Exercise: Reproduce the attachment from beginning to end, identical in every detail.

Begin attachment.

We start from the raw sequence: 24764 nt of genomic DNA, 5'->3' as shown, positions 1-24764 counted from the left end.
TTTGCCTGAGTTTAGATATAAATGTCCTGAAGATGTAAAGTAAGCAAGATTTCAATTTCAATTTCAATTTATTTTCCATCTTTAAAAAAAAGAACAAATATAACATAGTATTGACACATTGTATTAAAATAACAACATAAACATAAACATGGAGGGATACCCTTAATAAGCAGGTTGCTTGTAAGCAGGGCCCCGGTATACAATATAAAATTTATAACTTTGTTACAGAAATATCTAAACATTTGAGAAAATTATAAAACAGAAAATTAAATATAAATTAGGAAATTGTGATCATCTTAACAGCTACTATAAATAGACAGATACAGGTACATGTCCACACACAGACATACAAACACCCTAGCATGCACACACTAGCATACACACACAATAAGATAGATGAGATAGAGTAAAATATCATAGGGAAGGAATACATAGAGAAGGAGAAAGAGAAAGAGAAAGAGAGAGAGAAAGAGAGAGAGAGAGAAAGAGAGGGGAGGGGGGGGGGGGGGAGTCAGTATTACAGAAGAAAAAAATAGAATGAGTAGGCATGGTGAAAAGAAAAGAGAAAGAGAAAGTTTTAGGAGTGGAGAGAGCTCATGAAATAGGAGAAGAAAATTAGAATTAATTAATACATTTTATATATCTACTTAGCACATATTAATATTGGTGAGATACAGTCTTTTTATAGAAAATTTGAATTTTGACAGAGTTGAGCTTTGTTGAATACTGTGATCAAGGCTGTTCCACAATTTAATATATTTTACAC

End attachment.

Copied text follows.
We start from the raw sequence: 24764 nt of genomic DNA, 5'->3' as shown, positions 1-24764 counted from the left end.
TTTGCCTGAGTTTAGATATAAATGTCCTGAAGATGTAAAGTAAGCAAGATTTCAATTTCAATTTCAATTTATTTTCCATCTTTAAAAAAAAGAACAAATATAACATAGTATTGACACATTGTATTAAAATAACAACATAAACATAAACATGGAGGGATACCCTTAATAAGCAGGTTGCTTGTAAGCAGGGCCCCGGTATACAATATAAAATTTATAACTTTGTTACAGAAATATCTAAACATTTGAGAAAATTATAAAACAGAAAATTAAATATAAATTAGGAAATTGTGATCATCTTAACAGCTACTATAAATAGACAGATACAGGTACATGTCCACACACAGACATACAAACACCCTAGCATGCACACACTAGCATACACACACAATAAGATAGATGAGATAGAGTAAAATATCATAGGGAAGGAATACATAGAGAAGGAGAAAGAGAAAGAGAAAGAGAGAGAGAAAGAGAGAGAGAGAGAAAGAGAGGGGAGGGGGGGGGGGGGGAGTCAGTATTACAGAAGAAAAAAATAGAATGAGTAGGCATGGTGAAAAGAAAAGAGAAAGAGAAAGTTTTAGGAGTGGAGAGAGCTCATGAAATAGGAGAAGAAAATTAGAATTAATTAATACATTTTATATATCTACTTAGCACATATTAATATTGGTGAGATACAGTCTTTTTATAGAAAATTTGAATTTTGACAGAGTTGAGCTTTGTTGAATACTGTGATCAAGGCTGTTCCACAATTTAATATATTTTACAC